The NASA planetary hunter finds a planet the size of Earth 53 light years away.
WASHINGTON: NASA's plant-hunting craft, launched last year, discovered a planet the size of Earth and a warm one the size of Neptune in a nearby star system.
The study published Monday in The Astrophysical Journal Letters reported on an Earth-sized planet called HD 21749c, which takes eight days to orbit its host star.
The host star of these two planets is approximately 80 percent of the Sun's mbad and is about 53 light-years away from Earth.
The Exoplanet Transit Survey Satellite (TESS), launched on April 18, 2018, is the last NASA satellite to search for planets outside of our solar system.
It will control the brightness of more than 200,000 stars over a period of two years, observing temporary drops in brightness caused by planetary transits.
In addition, a tool called Planet Finder Spectrograph (PFS) installed at an observatory in Chile has been used to confirm the planetary nature of the TESS signal and to measure the mbad of newly discovered exoplanets.
"Measuring the exact mbad and composition of such a small planet will be important to compare HD 21749c with Earth," said Sharon Wang, an astronomer at the Carnegie Institution in Washington.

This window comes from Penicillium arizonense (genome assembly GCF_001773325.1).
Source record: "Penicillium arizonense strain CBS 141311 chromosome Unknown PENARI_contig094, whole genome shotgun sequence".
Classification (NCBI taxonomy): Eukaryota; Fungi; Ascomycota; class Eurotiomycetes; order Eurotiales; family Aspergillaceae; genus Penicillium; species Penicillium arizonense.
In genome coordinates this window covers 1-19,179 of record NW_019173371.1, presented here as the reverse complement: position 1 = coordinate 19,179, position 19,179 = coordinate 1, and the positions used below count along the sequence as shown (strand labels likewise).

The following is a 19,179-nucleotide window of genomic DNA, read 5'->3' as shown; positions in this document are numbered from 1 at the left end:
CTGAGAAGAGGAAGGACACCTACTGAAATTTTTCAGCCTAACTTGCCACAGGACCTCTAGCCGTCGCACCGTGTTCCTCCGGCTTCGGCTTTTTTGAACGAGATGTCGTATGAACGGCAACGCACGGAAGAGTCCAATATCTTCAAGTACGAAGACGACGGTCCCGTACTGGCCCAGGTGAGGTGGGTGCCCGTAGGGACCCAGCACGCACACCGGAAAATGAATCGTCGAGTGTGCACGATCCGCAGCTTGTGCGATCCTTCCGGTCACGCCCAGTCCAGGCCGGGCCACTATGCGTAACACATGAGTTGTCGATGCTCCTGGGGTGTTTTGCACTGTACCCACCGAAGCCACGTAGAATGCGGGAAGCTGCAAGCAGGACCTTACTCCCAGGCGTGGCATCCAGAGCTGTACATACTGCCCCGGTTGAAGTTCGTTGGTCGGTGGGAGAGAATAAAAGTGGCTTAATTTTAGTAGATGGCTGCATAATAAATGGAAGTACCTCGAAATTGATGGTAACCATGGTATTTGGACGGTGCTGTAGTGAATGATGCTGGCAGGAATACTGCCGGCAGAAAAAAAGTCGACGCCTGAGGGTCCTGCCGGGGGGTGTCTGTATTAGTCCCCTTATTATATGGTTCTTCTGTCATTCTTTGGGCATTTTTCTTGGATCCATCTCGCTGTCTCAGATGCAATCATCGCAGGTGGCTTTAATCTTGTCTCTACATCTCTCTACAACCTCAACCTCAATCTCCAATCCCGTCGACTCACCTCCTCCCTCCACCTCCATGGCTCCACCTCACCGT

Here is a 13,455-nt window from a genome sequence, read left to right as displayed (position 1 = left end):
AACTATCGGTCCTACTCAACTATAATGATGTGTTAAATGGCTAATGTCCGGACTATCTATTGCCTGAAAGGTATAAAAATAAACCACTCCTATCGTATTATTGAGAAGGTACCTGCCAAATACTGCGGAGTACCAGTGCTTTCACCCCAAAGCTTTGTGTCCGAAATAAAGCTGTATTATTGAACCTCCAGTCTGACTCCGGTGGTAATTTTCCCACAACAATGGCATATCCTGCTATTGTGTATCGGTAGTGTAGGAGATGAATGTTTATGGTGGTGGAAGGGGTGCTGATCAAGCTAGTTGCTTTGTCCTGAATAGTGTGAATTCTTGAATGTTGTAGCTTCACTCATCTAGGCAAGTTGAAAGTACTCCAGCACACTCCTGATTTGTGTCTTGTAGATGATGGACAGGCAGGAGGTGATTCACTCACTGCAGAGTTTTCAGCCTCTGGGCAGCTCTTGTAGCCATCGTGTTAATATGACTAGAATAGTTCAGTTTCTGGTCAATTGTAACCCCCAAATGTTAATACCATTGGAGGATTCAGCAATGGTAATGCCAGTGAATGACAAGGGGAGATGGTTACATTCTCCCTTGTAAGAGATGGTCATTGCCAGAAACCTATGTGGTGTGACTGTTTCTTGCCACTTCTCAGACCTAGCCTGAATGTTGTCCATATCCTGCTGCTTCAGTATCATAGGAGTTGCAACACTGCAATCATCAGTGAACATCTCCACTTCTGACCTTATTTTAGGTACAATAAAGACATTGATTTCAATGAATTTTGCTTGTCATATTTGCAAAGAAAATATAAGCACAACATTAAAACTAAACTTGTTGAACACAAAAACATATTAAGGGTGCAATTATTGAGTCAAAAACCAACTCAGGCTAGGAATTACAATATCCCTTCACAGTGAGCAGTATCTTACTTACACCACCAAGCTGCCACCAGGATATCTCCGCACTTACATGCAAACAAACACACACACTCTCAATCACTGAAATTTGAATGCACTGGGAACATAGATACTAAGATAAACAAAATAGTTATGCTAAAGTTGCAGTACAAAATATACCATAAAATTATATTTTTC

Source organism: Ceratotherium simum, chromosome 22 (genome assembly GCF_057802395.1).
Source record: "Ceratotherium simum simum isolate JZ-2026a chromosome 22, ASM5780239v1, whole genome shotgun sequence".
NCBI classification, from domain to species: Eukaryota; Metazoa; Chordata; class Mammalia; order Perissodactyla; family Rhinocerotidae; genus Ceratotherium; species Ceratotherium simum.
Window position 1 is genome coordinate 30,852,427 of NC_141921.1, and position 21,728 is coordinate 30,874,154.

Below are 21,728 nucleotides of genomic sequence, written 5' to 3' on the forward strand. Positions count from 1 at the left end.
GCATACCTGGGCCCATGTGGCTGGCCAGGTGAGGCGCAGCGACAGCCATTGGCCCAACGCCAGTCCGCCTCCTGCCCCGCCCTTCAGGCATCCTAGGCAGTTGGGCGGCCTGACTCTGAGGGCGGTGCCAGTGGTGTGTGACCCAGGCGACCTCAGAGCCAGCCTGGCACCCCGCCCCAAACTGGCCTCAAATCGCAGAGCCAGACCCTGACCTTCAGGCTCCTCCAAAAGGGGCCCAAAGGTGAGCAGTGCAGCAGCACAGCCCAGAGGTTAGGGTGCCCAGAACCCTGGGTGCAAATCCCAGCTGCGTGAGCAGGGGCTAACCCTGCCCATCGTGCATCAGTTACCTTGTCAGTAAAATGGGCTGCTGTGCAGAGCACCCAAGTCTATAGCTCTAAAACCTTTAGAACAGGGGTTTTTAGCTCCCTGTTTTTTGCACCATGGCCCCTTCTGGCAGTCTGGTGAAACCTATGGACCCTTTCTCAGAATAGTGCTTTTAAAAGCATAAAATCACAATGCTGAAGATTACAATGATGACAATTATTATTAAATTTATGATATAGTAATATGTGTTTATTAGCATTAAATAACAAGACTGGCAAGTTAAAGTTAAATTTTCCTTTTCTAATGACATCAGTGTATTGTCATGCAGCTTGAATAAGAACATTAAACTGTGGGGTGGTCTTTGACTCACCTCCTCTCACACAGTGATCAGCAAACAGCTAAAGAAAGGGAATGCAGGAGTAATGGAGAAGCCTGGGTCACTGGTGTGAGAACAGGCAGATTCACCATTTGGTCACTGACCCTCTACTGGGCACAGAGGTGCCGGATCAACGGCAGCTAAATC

Astronomers can measure the mbades, atmospheric compositions and other properties of many smaller exoplanets for the first time, thanks to TESS and PFS.
"For stars that are very close and very bright, we expect to find up to a couple of dozen planets the size of Earth," said Johanna Teske, also a Carnegie researcher.
"This would be our first, and it is a milestone for TESS.
It sets the path to find smaller planets around even smaller stars, and those planets can be potentially habitable, "said Teske.
Astronomers also discovered in the star system a sister planet HD 21749b, approximately 23 times the mbad of Earth, but less mbadive than Neptune.
It has a radius of approximately 2.7 times that of Earth.
HD 21749b has an orbit that takes approximately 36 days to complete, which is the longest period of any of the TESS discoveries published so far, according to the study.
Its density indicates that the planet has a substantial atmosphere, but it is not rocky, so it can help astronomers to understand the composition and evolution of the colder atmospheres of the subneptune planet.
Small exoplanets are common in our galaxy, but there is still much to learn about their diversity, according to the researchers.
TESS will study more than 90 percent of the sky and will transmit observations to Earth every 13.5 days. (Xinhua / APP)